The gig economy and its use throughout business is a constantly rising trend, and yet one that not everyone fully understands or sees the benefits of.
A recent webinar produced by IT World Canada, featuring input from ITWC President Fawn Annan, Curasion President and Chief Product Officer Andrew Dillane, and David Francis, senior research analyst at Staffing Industry Analysts, broke down what the gig economy is and how businesses can use it.
Based off of similar cloud-based platforms like Uber and Lyft, the gig economy connects employers with specialized candidates who are available for contingent and short-term work. By doing so, it’s changing the staffing industry and how HR operates. Staffing Industry Analysts define it as one of several names used to describe various forms of “gig” work, or small project freelance work. Others include “on demand economy,” “collaborative consumption” and “sharing economy.”
“You get access to existing resources and data that you are not bringing. Access to a network of staffing providers to fill roles you may not have had access to before,” said Dillane.
In fact, since 2014 the percentage of buyers (1,000+ employees) using online staffing services has risen from four per cent to 15 per cent, and the amount considering using it in the near future has risen from 10 per cent to 53 per cent.
Dillane says he believes the recent rise in the use of cloud-based platforms like the gig economy can be attributed to what he calls “the perfect storm;” breaking down the main factors as new trends and capabilities, the ability to fix old problems, and the ability to provide what customers need.
So what kind of businesses are using this tool the most?
According to statistics from Staffing Industry Analysts (SIA), 83 per cent of spend in the gig economy is coming from companies with revenues under $100 million, 80 per cent is being spent on remote work, and a startling 63 per cent of spend is going towards the hiring of IT and marketing/creative professionals.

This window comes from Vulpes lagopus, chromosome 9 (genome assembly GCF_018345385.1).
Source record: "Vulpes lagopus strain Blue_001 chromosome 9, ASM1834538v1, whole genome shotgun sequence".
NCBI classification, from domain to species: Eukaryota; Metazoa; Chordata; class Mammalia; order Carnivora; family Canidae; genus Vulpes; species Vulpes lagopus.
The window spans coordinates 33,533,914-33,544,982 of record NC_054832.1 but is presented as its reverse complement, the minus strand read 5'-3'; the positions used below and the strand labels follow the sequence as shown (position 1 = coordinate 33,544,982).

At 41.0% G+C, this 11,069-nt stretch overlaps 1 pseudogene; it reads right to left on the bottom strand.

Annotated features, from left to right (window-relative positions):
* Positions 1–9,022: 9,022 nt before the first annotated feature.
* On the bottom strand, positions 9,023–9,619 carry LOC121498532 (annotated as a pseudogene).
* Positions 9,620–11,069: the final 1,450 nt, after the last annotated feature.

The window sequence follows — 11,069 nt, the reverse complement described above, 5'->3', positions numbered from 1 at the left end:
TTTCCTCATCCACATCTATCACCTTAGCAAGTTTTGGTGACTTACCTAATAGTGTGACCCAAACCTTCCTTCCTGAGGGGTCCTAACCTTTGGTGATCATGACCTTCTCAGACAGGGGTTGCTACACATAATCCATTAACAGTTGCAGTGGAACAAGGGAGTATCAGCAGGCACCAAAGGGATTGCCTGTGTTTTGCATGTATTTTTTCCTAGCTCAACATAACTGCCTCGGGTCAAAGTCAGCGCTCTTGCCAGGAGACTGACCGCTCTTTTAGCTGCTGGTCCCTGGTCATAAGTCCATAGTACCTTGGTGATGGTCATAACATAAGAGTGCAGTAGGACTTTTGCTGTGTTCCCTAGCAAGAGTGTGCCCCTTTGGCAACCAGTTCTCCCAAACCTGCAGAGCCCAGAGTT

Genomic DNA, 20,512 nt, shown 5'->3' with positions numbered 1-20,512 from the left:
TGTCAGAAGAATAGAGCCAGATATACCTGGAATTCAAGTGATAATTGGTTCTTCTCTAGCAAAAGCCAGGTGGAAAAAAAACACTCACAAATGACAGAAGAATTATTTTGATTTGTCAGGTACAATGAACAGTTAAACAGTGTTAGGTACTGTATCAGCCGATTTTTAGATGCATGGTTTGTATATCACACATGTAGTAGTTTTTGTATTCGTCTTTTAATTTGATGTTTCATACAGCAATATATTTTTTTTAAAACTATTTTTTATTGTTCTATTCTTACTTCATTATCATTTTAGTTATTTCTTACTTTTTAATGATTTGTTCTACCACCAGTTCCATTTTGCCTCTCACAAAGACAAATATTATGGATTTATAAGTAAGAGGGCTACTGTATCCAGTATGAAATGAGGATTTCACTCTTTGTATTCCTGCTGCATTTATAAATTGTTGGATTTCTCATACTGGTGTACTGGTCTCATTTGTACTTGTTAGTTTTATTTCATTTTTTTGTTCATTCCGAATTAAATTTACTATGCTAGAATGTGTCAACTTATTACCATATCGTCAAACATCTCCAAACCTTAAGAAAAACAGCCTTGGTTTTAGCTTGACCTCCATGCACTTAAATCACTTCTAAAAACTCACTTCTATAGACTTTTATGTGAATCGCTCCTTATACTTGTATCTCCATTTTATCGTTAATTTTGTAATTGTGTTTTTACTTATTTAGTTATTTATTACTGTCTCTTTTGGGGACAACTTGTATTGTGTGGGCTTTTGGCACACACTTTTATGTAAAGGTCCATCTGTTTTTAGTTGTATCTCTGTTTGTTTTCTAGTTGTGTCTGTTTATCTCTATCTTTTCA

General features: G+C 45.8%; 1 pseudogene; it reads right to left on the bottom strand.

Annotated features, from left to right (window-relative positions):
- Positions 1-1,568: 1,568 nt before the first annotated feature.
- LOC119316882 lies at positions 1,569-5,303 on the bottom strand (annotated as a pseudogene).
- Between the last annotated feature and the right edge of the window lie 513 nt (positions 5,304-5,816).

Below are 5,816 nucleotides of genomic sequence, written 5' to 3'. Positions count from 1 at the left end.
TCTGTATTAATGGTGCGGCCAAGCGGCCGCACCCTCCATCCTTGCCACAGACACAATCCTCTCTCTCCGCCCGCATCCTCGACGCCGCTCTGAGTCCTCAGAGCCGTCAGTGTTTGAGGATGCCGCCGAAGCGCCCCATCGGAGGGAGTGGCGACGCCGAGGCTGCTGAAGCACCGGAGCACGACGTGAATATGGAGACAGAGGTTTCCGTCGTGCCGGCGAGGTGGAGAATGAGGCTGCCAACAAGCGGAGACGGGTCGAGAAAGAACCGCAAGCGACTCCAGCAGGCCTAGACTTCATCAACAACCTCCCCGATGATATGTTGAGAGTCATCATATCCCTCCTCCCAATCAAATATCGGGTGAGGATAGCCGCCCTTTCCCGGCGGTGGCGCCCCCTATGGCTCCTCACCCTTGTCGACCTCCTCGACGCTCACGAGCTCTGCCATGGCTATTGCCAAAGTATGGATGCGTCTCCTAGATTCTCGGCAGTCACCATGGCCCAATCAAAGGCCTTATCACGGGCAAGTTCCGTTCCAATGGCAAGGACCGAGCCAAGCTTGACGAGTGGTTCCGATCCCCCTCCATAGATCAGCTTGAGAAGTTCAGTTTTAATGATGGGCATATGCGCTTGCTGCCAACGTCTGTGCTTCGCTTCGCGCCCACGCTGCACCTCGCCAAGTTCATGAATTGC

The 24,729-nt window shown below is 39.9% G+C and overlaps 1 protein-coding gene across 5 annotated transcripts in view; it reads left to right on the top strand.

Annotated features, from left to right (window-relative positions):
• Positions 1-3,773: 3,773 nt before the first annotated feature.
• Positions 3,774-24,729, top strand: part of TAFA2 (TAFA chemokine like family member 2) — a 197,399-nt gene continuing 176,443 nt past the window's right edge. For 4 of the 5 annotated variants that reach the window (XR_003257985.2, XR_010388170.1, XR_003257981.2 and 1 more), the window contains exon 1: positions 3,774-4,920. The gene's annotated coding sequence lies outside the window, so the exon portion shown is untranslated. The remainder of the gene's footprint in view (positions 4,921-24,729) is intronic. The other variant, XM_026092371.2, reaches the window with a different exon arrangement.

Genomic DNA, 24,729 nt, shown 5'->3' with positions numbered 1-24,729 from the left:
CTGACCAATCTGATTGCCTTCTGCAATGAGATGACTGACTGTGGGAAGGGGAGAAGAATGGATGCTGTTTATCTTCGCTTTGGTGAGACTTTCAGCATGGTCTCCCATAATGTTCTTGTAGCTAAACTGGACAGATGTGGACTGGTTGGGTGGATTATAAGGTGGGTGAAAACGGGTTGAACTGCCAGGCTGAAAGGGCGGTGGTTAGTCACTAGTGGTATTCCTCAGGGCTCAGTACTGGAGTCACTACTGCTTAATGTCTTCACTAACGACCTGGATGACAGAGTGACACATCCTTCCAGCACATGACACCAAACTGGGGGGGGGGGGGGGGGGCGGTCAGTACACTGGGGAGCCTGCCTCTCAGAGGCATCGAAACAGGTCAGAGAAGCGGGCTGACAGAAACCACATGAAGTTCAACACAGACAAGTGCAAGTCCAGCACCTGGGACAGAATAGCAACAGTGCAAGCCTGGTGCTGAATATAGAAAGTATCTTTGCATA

Despite the surge in usage, there are still many businesses yet to adopt the approach and Dillane says it comes down to the fact that it is facilitated by new technology, and it always takes time for everyone to get on board with new developments.
“Companies don’t yet realize what is possible. Way back when things moved from horse and buggy to automobiles with Henry Ford, you could really tangibly see the results. Until companies decide to take this plunge and actually get into these online platforms, I think a lot of them don’t yet believe that they can be better, cheaper and faster. There is change involved, and change takes time,” said Dillane.
Dillane encourages this change, quoting that only about 20 per cent of the time does a company find the right candidate after going through the hiring process, and he believes that the gig economy can be one solution to this issue.
Just as businesses across the world are jumping on board with the gig economy, so are workers.
And Francis says that it simply due to the advantages that are provided by the system for those looking for short-term and contingent work.
“I think a big part of it is just the flexibility and autonomy that is available. A lot of the reason is that they can control their own schedules. They can work when they want to. They don’t have a boss. They’re more or less in control of when and how they work,” said Francis.
So as we see employers using the gig economy more and workers putting themselves out onto this relatively new market more and more every day, it does not seem as though the gig economy is going away any time soon.
So you might as well take advantage of it, says Francis.
“If you feel there is a talent gap or if you’re having trouble sourcing, there is a wider talent pool that you may have not thought of. So don’t be afraid to do so.”